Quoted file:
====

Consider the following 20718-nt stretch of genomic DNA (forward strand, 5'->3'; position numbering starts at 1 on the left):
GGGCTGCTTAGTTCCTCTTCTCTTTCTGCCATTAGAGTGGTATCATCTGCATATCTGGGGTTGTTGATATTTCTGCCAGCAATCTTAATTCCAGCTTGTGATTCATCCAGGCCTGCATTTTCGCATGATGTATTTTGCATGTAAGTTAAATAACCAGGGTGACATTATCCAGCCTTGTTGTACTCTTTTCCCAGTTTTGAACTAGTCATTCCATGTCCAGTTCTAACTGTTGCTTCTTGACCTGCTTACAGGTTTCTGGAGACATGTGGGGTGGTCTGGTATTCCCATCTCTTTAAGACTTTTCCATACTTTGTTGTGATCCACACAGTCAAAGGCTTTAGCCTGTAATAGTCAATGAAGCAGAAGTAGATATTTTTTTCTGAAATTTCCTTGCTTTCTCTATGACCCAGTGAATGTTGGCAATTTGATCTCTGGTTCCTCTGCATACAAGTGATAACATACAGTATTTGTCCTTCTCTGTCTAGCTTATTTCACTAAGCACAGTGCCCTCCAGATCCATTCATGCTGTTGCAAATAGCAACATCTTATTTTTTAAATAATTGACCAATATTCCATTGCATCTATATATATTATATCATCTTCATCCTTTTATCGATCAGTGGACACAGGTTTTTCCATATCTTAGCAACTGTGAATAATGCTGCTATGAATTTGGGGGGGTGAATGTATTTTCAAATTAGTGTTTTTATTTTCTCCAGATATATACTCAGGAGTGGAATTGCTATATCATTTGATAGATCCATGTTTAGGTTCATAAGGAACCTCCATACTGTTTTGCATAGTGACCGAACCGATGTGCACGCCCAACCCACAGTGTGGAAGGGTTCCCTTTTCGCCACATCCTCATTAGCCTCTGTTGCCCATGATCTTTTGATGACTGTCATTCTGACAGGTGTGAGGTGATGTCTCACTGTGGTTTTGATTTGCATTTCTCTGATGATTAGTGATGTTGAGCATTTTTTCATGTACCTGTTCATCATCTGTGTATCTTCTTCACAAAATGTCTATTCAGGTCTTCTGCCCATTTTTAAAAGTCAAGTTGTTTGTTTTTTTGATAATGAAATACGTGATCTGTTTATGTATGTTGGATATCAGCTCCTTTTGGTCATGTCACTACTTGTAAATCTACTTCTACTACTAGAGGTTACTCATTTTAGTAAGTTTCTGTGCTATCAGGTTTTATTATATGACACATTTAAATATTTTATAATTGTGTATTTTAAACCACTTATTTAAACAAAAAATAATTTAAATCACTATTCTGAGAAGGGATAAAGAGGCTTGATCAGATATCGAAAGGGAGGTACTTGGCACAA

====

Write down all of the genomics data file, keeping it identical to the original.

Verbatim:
Consider the following 20718-nt stretch of genomic DNA (forward strand, 5'->3'; position numbering starts at 1 on the left):
GGGCTGCTTAGTTCCTCTTCTCTTTCTGCCATTAGAGTGGTATCATCTGCATATCTGGGGTTGTTGATATTTCTGCCAGCAATCTTAATTCCAGCTTGTGATTCATCCAGGCCTGCATTTTCGCATGATGTATTTTGCATGTAAGTTAAATAACCAGGGTGACATTATCCAGCCTTGTTGTACTCTTTTCCCAGTTTTGAACTAGTCATTCCATGTCCAGTTCTAACTGTTGCTTCTTGACCTGCTTACAGGTTTCTGGAGACATGTGGGGTGGTCTGGTATTCCCATCTCTTTAAGACTTTTCCATACTTTGTTGTGATCCACACAGTCAAAGGCTTTAGCCTGTAATAGTCAATGAAGCAGAAGTAGATATTTTTTTCTGAAATTTCCTTGCTTTCTCTATGACCCAGTGAATGTTGGCAATTTGATCTCTGGTTCCTCTGCATACAAGTGATAACATACAGTATTTGTCCTTCTCTGTCTAGCTTATTTCACTAAGCACAGTGCCCTCCAGATCCATTCATGCTGTTGCAAATAGCAACATCTTATTTTTTAAATAATTGACCAATATTCCATTGCATCTATATATATTATATCATCTTCATCCTTTTATCGATCAGTGGACACAGGTTTTTCCATATCTTAGCAACTGTGAATAATGCTGCTATGAATTTGGGGGGGTGAATGTATTTTCAAATTAGTGTTTTTATTTTCTCCAGATATATACTCAGGAGTGGAATTGCTATATCATTTGATAGATCCATGTTTAGGTTCATAAGGAACCTCCATACTGTTTTGCATAGTGACCGAACCGATGTGCACGCCCAACCCACAGTGTGGAAGGGTTCCCTTTTCGCCACATCCTCATTAGCCTCTGTTGCCCATGATCTTTTGATGACTGTCATTCTGACAGGTGTGAGGTGATGTCTCACTGTGGTTTTGATTTGCATTTCTCTGATGATTAGTGATGTTGAGCATTTTTTCATGTACCTGTTCATCATCTGTGTATCTTCTTCACAAAATGTCTATTCAGGTCTTCTGCCCATTTTTAAAAGTCAAGTTGTTTGTTTTTTTGATAATGAAATACGTGATCTGTTTATGTATGTTGGATATCAGCTCCTTTTGGTCATGTCACTACTTGTAAATCTACTTCTACTACTAGAGGTTACTCATTTTAGTAAGTTTCTGTGCTATCAGGTTTTATTATATGACACATTTAAATATTTTATAATTGTGTATTTTAAACCACTTATTTAAACAAAAAATAATTTAAATCACTATTCTGAGAAGGGATAAAGAGGCTTGATCAGATATCGAAAGGGAGGTACTTGGCACAA